Getting married is an exciting time. It is therefore the last thing on your mind to consider what might happen if the relationship were to breakdown. However, as marriage is a contract, when entered into it is wise to consider the protection of your pre-marital assets.
With an estimated 9.9 million dog owners in the UK last year, it comes as no surprise that nearly 30,000 divorces a year include resolving the matter of pet custody. Whether your preferred pet is a dog, cat, or budgie, one thing we can all agree on is that losing custody of our pets is something we would rather avoid.
One section of a pre-nup which is becoming increasingly common across recent months, is what is affectionately termed a pet-nup. This is an agreement which decides the custody of pets in the event of a relationship breakdown. It can prevent extensive legal battles over pet custody. It is not legally binding, but it can help a court to decide custody. This is the simplest way to help you end your relationship amicably should you get divorced from your partner.
Legally, pets are classified as property
At present, legally, pets are classified as personal property (or ‘chattel’), and given similar status to furniture or a car. It goes without saying that this might seem cold hearted, given that, quite rightly so, pets are seen as a much-loved member of the family. Unfortunately, that is how they are dealt with in a divorce court and as such, where there isn’t a pet-nup that states otherwise, it is proof of ownership that will generally be the deciding factor in pet custody matters.
What counts as proof of pet ownership in the UK?
Proof of ownership of a pet will vary from matter to matter, it can include, but is not limited to:
- Evidence of purchase.
- Registration with the Kennel Club for dogs or The Governing Council of the Cat Fancy (GCCF) for cats.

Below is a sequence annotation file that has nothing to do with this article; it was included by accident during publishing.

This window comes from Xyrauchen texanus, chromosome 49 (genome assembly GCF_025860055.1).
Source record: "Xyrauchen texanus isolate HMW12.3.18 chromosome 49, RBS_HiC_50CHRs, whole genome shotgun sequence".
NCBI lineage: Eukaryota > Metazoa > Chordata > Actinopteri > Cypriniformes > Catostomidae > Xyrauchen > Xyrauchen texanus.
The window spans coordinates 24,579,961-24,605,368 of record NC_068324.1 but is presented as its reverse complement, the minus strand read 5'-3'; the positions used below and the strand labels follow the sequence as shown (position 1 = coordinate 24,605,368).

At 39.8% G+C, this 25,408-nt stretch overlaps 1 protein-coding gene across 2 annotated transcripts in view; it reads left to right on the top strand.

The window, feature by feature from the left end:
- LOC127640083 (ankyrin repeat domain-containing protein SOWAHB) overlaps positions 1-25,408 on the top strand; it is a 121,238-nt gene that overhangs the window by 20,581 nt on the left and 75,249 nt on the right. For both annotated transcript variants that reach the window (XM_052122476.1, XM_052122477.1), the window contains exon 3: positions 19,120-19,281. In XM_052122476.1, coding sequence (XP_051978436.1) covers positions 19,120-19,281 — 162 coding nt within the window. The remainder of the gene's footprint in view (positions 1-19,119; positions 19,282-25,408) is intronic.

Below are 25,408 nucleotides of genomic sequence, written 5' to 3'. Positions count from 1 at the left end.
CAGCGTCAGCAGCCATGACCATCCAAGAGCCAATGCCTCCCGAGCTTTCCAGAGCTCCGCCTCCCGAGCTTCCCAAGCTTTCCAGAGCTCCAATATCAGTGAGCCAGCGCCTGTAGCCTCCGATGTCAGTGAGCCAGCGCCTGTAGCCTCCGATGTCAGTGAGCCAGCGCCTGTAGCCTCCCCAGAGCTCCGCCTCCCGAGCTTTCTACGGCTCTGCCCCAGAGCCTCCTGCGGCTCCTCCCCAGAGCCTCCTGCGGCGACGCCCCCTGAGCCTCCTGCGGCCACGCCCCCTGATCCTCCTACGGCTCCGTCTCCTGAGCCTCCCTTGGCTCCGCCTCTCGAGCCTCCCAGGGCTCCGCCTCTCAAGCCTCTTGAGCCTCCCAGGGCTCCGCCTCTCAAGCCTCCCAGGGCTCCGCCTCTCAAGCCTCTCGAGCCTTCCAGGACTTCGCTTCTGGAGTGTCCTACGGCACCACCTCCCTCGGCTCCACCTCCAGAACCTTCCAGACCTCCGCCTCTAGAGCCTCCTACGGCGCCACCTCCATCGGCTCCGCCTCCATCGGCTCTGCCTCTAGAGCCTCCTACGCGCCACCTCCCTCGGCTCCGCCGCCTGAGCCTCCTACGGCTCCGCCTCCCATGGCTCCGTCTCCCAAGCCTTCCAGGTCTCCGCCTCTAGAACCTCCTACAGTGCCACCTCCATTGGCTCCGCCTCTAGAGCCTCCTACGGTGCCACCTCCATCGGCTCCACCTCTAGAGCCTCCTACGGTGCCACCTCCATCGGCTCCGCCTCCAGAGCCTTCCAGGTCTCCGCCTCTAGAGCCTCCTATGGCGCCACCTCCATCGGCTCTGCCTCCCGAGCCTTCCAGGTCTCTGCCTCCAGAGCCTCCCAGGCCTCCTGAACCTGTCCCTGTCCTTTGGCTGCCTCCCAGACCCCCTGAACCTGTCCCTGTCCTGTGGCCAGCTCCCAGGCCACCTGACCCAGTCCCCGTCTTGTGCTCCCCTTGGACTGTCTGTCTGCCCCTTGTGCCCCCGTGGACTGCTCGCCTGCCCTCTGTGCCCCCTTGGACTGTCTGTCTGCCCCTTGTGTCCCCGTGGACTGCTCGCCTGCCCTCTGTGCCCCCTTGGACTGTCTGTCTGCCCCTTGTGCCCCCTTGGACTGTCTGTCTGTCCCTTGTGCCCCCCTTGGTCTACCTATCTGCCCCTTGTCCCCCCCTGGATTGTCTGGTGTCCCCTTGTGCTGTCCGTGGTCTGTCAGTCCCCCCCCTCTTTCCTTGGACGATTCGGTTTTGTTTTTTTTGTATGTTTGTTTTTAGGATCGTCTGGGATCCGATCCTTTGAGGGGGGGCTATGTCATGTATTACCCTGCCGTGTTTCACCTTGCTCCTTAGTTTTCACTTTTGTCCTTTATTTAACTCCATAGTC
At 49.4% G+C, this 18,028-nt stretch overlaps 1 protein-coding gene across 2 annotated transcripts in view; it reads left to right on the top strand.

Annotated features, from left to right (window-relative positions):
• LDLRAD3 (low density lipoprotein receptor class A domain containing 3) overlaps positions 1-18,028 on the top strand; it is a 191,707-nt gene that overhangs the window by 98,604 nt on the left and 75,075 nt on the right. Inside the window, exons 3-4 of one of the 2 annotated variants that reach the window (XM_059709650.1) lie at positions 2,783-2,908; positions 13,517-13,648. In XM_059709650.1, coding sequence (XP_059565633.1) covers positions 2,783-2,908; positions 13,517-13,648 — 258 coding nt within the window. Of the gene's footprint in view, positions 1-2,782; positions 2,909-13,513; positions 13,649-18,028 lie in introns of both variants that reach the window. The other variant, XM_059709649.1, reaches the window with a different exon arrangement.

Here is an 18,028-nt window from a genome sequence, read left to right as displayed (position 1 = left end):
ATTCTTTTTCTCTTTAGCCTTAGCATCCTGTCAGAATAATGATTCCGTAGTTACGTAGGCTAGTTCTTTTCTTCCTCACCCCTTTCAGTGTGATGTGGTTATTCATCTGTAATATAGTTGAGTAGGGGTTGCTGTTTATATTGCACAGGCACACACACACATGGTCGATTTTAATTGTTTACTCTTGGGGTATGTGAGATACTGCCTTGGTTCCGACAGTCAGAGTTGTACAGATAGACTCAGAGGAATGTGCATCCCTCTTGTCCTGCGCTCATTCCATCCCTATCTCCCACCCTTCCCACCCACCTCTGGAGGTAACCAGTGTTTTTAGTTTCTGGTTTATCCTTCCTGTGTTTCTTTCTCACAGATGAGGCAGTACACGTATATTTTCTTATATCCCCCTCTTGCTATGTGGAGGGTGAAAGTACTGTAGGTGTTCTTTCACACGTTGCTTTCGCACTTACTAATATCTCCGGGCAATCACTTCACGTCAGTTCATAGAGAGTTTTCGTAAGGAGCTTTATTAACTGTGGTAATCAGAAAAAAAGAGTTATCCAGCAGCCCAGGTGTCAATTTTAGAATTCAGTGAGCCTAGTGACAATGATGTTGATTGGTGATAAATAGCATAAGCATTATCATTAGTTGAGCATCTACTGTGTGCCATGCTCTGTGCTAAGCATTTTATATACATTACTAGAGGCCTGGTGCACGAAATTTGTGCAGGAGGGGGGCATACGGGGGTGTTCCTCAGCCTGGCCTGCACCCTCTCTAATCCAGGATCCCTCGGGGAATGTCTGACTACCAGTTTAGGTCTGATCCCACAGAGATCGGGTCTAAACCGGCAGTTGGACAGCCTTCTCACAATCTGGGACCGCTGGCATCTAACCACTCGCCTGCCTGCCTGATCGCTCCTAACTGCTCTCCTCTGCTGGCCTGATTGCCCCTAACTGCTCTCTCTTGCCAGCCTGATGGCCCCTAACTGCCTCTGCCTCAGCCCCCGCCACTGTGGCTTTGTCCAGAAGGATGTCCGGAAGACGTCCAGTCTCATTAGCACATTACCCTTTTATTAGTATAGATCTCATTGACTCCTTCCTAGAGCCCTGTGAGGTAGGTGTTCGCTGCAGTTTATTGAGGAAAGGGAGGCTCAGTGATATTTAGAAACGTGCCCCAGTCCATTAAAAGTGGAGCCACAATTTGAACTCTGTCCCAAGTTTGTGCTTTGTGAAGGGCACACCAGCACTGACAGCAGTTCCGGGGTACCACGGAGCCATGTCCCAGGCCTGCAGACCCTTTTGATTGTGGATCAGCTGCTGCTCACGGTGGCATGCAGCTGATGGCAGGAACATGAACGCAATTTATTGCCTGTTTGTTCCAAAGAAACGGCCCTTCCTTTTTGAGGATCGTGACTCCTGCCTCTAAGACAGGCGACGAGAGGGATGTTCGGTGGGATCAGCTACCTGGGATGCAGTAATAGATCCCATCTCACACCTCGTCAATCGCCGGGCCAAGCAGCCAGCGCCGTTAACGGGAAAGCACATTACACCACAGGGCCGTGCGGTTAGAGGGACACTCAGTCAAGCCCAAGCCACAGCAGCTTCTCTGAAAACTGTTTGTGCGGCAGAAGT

- Micro-chips and who that is registered to.
- Veterinary records.
What if both partners paid for the pet?
If this is the case, usually the court will decide that the pet should remain in the family home. They will not sort arrangements for visiting or for the financial support as they would with a child. However, when calculating the needs of the party who keeps the pet, the court may make financial provision for the care of the pet, such as vet bills or boarding costs (at kennels or catteries).
We are not planning to marry, but we do live together, can we do anything to protect pet custody?
Whilst marriage is one route to having a contractual agreement between partners, it is also possible to do through a cohabitation agreement. Read more about co-habitation agreements. However, for the purposes of this article, the agreement will allow you to set out a contract as to what should happen to assets in the event of a relationship breakdown. One such asset in this case would be your pet(s). With extensive experience in preparing such documents, we would be able to advise you as to what is involved, and whether this might be a good option in your circumstances.
How we can help
Whether you are in the process of getting married, you are co-habiting or you are planning a divorce, we will work with you to advise you on how best to approach the protection of your rights to custody of your pet.